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AMO Physics graduate at UC Boulder

  1. Jan 9, 2014 #1
    Hello, I am a currently a masters student in biomedical engineering with an interest in optics and am planning on applying to UC Boulder for AMO physics for my Phd and was wondering if there are any graduate students from UC Boulder in AMO physics who can give me some advice with regards to the admission process. How hard is it to get in?

  2. jcsd
  3. Jan 9, 2014 #2


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    I am not a grad student, but I have been a postdoc at CU Boulder (or rather JILA) last year and seen the crowds of students being led around on recruitment day and talked to the faculty around about how the numbers developed.

    First off, JILA is top notch in AMO, so jumping across from biomed engineering will not be the easiest task and will require a lot of hard work. I suppose you have already done all the necessary coursework to be admitted and have reasonably good grades. The typical way to go to a PhD is to start straight after the bachelor, but this is not necessarily the only way.

    The recruitment day last year saw a reasonable number of students, but a good part of the people went elsewhere. Part of the reason may be that Boulder is a nice, relaxed and sunny place to live, but for a pretty moderately sized town, living there is pretty expensive. That turns some people away. The real AMO groups (Jun Ye, Debbie Jin, Eric Cornell, Cindy Regal and maybe Heather Lewandowski) are pretty small and do not have too many people. Those who make it there are really good. So even if you make it, there is still a reasonable chance that you may end up doing a different topic. There are other groups working on topics ranging from biophysics to chemical physics and quantum information.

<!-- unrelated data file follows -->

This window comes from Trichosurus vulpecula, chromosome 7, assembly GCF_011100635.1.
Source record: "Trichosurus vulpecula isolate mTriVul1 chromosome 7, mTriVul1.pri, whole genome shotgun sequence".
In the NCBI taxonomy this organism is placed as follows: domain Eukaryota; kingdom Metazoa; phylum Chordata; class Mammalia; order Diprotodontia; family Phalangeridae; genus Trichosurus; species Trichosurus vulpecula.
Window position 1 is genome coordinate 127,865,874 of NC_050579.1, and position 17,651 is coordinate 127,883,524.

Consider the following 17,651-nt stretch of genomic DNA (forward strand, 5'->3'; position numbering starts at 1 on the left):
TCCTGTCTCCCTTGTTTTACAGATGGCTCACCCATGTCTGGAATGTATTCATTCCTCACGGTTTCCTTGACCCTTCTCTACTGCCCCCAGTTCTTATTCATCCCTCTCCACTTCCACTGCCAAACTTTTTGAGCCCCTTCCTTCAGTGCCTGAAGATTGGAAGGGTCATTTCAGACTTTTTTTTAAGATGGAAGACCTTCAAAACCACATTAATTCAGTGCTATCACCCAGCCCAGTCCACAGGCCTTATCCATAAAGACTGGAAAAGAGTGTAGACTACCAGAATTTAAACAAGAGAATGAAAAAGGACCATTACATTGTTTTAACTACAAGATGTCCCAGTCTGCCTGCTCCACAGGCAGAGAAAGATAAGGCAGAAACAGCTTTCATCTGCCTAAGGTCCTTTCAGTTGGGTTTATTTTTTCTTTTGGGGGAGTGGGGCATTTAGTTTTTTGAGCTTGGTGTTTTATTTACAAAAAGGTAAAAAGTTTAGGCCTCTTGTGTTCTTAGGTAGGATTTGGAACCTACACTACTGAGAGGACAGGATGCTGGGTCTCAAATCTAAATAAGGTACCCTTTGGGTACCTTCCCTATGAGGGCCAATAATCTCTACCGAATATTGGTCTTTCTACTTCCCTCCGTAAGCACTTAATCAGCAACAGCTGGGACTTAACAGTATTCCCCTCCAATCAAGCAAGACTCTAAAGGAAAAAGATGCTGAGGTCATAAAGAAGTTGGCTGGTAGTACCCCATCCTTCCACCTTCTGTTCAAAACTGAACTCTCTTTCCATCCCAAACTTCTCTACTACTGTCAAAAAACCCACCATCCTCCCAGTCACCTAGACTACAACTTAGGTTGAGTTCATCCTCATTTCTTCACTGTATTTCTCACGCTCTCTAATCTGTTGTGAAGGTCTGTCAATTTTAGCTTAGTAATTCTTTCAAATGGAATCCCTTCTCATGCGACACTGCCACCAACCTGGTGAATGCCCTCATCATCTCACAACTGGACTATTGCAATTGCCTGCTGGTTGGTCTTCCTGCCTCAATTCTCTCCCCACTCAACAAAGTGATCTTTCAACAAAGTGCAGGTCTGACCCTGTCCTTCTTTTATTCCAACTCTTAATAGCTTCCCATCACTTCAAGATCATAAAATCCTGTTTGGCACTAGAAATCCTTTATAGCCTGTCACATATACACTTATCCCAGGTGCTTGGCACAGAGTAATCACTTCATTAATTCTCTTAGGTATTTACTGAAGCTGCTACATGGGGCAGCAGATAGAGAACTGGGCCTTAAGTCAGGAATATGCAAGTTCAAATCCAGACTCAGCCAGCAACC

If you have some doubts whether your background is sufficient contact the people at CU. They can usually provide you with a good estimate of your odds.
  4. Jan 14, 2014 #3
    CU Boulder will require some luck to get accepted unless you have a very top notch profile. You can look at gradschoolshopper to get an idea of average scores of admitted applicants as well as physicsgre for more detailed profiles. There are other AMO groups than Cthugha listed, but they are more applied as opposed to focusing on fundamental physics.
  5. Jan 15, 2014 #4
    I applied there less than a decade ago with a 3.8 GPA and a ~60% on the physics GRE and did not get in. I came from an average state school with a small amount of undergrad research.

    I suggest going to physicsgre.com forums and looking through profiles of the past years. You might be able to see some people who got in and what their application was like.
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